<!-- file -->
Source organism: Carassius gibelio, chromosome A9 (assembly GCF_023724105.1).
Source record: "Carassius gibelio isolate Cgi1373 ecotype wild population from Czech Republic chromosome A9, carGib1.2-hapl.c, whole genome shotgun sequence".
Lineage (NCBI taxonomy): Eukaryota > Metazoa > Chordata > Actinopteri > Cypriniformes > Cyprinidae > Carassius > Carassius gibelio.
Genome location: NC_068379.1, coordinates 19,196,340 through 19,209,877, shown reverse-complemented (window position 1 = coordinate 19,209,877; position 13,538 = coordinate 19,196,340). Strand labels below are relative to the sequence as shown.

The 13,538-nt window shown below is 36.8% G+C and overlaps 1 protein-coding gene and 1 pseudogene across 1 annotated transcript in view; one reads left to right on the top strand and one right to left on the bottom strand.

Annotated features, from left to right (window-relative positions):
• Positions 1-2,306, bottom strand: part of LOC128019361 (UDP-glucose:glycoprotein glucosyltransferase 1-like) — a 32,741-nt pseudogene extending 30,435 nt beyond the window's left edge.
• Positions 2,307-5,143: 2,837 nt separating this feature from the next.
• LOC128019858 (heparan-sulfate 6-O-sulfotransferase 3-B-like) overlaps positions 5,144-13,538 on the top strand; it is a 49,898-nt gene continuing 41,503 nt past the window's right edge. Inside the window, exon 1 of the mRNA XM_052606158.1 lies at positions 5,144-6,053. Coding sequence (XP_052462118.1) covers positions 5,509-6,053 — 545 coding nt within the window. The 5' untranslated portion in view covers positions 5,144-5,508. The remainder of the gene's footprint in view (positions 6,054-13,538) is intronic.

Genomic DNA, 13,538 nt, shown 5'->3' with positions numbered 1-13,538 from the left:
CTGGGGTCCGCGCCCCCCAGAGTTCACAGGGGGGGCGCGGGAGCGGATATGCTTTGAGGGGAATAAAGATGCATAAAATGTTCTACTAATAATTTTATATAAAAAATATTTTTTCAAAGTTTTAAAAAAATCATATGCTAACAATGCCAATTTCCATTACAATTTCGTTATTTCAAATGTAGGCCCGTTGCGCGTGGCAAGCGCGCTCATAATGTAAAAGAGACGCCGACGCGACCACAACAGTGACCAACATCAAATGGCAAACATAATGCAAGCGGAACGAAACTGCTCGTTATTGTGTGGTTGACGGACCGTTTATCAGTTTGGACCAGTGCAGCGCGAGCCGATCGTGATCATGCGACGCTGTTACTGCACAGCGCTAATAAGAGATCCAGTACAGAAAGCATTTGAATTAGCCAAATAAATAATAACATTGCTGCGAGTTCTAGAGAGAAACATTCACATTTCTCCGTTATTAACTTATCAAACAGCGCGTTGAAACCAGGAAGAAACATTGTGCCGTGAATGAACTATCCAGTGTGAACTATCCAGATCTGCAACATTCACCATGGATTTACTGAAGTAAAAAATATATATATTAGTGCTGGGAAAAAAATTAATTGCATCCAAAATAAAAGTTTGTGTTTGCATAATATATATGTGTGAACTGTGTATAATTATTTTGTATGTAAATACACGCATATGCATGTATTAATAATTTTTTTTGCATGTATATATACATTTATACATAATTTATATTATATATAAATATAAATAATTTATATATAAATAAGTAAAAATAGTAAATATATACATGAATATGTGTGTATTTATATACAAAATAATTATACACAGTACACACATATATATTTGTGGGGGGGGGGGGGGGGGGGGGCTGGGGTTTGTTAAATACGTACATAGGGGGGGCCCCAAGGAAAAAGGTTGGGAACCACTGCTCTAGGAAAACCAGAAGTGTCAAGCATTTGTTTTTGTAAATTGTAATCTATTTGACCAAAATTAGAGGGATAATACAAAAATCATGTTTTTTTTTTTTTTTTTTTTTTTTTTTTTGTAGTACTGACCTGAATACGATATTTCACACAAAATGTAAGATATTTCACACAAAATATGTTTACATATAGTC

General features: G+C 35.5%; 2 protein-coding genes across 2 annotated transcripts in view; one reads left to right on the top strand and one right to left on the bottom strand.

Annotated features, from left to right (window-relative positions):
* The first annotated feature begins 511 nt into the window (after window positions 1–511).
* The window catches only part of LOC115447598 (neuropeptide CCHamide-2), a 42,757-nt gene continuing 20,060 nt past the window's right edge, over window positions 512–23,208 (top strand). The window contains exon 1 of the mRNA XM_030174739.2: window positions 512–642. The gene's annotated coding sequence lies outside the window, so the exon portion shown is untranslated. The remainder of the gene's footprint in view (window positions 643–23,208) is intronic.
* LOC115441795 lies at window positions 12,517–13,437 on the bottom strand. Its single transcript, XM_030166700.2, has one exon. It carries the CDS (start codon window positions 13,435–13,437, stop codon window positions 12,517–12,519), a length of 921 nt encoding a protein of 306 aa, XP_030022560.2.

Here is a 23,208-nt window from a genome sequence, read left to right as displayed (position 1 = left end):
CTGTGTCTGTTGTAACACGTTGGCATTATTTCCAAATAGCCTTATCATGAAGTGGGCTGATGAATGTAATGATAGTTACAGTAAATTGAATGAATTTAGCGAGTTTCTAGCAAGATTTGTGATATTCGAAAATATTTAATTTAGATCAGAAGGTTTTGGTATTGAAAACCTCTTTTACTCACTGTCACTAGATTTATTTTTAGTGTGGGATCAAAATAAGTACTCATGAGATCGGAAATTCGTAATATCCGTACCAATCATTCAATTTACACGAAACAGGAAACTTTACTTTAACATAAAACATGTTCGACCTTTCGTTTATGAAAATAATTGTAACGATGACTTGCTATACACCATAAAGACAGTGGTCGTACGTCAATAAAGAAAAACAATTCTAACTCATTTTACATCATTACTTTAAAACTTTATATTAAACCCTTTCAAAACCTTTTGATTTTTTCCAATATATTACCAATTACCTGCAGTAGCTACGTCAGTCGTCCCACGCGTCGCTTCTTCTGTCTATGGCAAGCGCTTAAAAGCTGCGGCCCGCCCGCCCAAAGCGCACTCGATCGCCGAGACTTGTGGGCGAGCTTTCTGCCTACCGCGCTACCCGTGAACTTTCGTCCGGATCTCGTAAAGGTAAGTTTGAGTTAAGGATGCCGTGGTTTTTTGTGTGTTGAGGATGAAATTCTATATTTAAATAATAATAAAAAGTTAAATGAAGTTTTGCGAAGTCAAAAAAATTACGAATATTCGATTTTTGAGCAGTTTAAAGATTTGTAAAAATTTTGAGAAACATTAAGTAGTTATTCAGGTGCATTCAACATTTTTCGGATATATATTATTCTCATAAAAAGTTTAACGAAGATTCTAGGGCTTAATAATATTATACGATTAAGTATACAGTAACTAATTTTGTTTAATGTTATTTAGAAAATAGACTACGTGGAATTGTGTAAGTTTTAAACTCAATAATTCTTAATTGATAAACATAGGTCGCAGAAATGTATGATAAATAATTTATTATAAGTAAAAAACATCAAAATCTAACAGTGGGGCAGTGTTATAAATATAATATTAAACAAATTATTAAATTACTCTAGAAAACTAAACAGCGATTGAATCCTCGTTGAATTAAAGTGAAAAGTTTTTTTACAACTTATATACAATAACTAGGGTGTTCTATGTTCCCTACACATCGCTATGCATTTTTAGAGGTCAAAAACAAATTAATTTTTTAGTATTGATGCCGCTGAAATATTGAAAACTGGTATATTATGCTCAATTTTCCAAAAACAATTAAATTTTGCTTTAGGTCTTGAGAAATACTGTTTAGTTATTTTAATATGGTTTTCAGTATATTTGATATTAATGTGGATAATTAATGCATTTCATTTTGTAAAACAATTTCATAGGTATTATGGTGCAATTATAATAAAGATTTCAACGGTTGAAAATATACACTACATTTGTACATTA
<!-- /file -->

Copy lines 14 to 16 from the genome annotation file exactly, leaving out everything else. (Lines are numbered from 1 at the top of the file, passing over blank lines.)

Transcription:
* The first annotated feature begins 511 nt into the window (after window positions 1–511).
* The window catches only part of LOC115447598 (neuropeptide CCHamide-2), a 42,757-nt gene continuing 20,060 nt past the window's right edge, over window positions 512–23,208 (top strand). The window contains exon 1 of the mRNA XM_030174739.2: window positions 512–642. The gene's annotated coding sequence lies outside the window, so the exon portion shown is untranslated. The remainder of the gene's footprint in view (window positions 643–23,208) is intronic.
* LOC115441795 lies at window positions 12,517–13,437 on the bottom strand. Its single transcript, XM_030166700.2, has one exon. It carries the CDS (start codon window positions 13,435–13,437, stop codon window positions 12,517–12,519), a length of 921 nt encoding a protein of 306 aa, XP_030022560.2.